THIS book is intended to supply the lack of knowledge of descriptive chemistry which has resulted from the omission of “test-tube work” from the curricula of the schools or its restriction to small classes of advanced scholars. As compared with the “qualitative analysis” which it is intended to precede or to replace, as the case may be, the course now suggested has certain obvious advantages, arising more especially from the fact that the experiments are designed directly for the purpose of supplying a knowledge of the elements and their compounds, instead of serving this purpose only indirectly through the medium of a scheme of work designed originally for an entirely different purpose.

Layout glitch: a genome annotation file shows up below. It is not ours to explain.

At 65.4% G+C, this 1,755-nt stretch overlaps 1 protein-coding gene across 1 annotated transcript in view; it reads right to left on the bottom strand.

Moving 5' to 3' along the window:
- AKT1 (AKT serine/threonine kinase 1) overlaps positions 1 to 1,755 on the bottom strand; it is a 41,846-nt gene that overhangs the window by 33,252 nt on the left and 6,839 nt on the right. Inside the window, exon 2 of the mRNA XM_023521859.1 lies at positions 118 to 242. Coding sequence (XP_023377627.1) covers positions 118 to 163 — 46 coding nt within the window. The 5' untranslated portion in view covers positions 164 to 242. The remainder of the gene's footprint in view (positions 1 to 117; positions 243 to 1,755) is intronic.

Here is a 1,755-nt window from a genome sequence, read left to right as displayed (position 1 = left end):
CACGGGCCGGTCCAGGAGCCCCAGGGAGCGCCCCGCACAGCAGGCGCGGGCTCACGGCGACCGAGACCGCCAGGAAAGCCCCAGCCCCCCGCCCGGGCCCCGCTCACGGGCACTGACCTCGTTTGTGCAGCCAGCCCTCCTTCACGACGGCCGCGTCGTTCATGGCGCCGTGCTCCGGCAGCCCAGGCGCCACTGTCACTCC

Introduction to Experimental Inorganic Chemistry.
By H. Biltz. Translated by William T. Hall and J. W. Phelan. Pp. vi + 185. (New York: John Wiley and Sons; London: Chapman and Hall, Ltd., 1909.)